IBM Systems Magazine, Mainframe Edition - January/February 2012 - (Page 31)

Tech Corner Programming, systems operations and more Built for Speed How you do what you do when you’re a z196 CPU By Bob Rogers T he latest IBM mainframe processors still execute programs written in the 1960s—and do so thousands of times faster. Of course, this phenomenal speed-up has been fueled by advances in chip technology, but that’s not the whole story. a complete instruction before starting the next, the machine passes a sequence of instructions through a number of stations, each of which performs a part of the overall instruction. These stations are called stages of the pipeline and typically perform activities like instruction fetch, instruction decode, operand location, operand fetch, operations on operands and storing results (see Figure 1, page 32). In this specific decomposition of work, the pipeline has six stages, each taking one CPU cycle to perform its job. Up to six instructions can be concurrently executed in the pipe. In Figure 1, during the cycle that is circled, four different instructions are simultaneously executing in different stages of the pipe. Ideally, each instruction takes six cycles to complete from beginning to end, but the magic of the pipeline is that now the machine can complete an instruction every machine cycle—a speed-up factor of six. Of course, this would only happen under ideal conditions where the pipeline experiences no delays. This is a big caveat ON THE WEB For more about the zEnterprise 196 processor, see Bob Rogers’ Web exclusive companion piece at ibmsystemsmag. com/mainframe/administrator/ performance/rogers_processor/. Processor designers have devised some clever techniques to provide a good chunk of this improvement. Let’s examine some of these interesting tricks. Programmers who know little about internal processor design will be surprised to learn how a zEnterprise* 196 actually executes programs. We’ll start with how a programmer thinks the machine executes a program. A program is a sequence of instructions that operate on data. The programmer imagines that the machine executes the instructions one after the other, completing one before starting the next. This is what the architecture refers to as the conceptual sequence. This conceptual sequence is an illusion—but one the machine must maintain despite the radically different goings-on under the cover. The Pipeline The first technique to violate the programmers’ mental model is called pipelining, which seems to have been adapted from Henry Ford’s idea of the assembly line. Rather than executing JANUARY/FEBRUARY 2 012 31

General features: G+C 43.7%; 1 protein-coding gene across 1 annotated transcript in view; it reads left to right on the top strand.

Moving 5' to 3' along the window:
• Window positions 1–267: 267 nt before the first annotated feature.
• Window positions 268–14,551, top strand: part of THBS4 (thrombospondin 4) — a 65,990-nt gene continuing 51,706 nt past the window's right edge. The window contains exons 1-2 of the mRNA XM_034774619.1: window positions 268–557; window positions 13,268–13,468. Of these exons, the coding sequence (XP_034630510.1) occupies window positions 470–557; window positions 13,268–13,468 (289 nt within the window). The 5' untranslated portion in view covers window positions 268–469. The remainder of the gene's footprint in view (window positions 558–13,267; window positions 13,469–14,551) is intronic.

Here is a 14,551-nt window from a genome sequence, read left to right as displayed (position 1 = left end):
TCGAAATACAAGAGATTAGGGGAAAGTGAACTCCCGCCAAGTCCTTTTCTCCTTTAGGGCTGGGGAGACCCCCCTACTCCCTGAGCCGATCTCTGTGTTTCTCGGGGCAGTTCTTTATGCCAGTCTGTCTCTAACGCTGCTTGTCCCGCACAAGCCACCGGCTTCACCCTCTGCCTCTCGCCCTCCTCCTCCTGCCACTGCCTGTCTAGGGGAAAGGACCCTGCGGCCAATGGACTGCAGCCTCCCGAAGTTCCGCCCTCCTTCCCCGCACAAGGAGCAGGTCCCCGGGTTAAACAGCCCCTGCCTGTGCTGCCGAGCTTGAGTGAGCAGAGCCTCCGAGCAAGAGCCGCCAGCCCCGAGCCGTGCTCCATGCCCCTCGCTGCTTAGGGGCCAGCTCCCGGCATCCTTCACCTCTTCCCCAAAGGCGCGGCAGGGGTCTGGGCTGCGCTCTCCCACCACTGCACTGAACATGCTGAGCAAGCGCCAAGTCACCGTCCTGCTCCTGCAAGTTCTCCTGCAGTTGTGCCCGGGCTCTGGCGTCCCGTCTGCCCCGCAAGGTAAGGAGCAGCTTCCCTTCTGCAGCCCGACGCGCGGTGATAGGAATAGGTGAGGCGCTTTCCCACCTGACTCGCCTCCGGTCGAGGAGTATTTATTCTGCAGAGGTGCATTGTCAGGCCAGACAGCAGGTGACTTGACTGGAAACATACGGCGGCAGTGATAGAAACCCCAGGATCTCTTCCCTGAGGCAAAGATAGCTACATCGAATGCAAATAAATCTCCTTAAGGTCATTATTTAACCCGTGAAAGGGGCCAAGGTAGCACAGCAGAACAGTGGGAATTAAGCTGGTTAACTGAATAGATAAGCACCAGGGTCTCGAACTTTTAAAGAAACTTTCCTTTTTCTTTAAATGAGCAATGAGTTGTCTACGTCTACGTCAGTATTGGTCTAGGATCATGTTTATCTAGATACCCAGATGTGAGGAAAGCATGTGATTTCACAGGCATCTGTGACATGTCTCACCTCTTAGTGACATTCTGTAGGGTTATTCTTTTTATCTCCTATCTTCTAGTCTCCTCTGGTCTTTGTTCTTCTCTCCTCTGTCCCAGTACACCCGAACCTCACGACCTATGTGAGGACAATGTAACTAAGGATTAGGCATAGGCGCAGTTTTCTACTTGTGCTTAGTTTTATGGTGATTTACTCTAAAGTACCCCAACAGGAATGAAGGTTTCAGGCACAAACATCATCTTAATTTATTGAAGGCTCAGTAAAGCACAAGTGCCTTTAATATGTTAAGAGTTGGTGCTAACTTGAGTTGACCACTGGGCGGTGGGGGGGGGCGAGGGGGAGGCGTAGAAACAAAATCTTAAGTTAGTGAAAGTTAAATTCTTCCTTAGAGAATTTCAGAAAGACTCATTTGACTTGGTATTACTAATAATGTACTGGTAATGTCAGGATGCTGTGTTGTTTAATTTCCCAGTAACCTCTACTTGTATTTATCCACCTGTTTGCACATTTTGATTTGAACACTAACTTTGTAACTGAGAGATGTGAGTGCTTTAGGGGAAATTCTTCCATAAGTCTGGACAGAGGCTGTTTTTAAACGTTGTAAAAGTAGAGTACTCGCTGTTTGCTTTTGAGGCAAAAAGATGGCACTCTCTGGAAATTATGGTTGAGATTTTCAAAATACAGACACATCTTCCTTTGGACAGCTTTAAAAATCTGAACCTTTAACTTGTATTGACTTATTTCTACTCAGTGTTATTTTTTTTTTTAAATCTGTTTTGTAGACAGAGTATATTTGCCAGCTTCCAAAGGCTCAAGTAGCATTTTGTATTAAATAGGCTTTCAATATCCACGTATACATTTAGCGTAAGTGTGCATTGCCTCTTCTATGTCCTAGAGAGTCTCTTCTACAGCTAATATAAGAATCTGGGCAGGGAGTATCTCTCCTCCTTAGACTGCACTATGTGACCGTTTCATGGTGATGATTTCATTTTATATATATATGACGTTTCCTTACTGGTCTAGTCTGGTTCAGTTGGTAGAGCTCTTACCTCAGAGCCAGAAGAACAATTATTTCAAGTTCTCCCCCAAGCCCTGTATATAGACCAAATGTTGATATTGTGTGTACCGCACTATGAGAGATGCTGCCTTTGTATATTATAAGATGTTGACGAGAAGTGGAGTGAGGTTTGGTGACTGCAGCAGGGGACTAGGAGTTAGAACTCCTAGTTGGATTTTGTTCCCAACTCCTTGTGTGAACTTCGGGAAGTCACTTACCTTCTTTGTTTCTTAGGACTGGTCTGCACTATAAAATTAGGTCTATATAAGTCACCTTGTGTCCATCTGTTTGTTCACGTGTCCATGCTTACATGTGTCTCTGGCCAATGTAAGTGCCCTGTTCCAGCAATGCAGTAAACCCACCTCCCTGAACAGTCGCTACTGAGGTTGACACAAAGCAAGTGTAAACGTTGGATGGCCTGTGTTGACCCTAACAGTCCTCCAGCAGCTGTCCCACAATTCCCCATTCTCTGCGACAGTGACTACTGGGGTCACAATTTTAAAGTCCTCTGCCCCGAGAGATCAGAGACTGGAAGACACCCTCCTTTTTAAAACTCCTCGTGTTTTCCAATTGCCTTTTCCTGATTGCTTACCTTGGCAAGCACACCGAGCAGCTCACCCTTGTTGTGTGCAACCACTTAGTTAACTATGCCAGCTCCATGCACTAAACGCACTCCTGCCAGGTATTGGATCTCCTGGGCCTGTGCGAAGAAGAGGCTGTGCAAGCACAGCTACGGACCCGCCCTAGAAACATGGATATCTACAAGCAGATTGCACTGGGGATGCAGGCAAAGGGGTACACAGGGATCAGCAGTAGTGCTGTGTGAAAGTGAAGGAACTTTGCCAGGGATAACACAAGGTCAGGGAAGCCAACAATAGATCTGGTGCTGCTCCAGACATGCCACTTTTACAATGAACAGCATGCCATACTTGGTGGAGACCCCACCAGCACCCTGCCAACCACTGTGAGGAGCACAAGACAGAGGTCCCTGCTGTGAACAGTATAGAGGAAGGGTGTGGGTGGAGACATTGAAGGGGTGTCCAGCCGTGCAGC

Table of Contents for the Digital Edition of IBM Systems Magazine, Mainframe Edition - January/February 2012

IBM Systems Magazine, Mainframe Edition - January/February 2012
Table of Contents
Editor’s Desk: Simplicity Itself
IBM Perspective: The Changing Data Center
Insider: Solve the DevOps Challenge With Orchestrated IT
Q&A: Guru Rao Explains How a Better World Begins With Smarter Computing
Case Study: A Comfortable Place: Furniture Brands rests easier with SecureAgent's backup and recovery solution
Cover Story: Smarter By Design: "That's the way to build capacity and hold costs flat," says IBM VP Doug Brown
Feature: Another Dimension: What sets the zEnterprise environment apart?
Tech Corner: How You Do What You Do When You're a z196 CPU
Tips & Techniques: Virtualization Reshapes How Data Is Stored
Solutions: CA Mainframe Application Turner - M4Workbench Eclipse - Virtual Machine Backup
Resources: Advertisers’ Index
Stop Run: Through Three Generations, One Family's Story Shows That While Technology Has Changed, IBM's Fundamental Mission Hasn't
Reference Point - Global events, Education, Resources of Mainframe

IBM Systems Magazine, Mainframe Edition - January/February 2012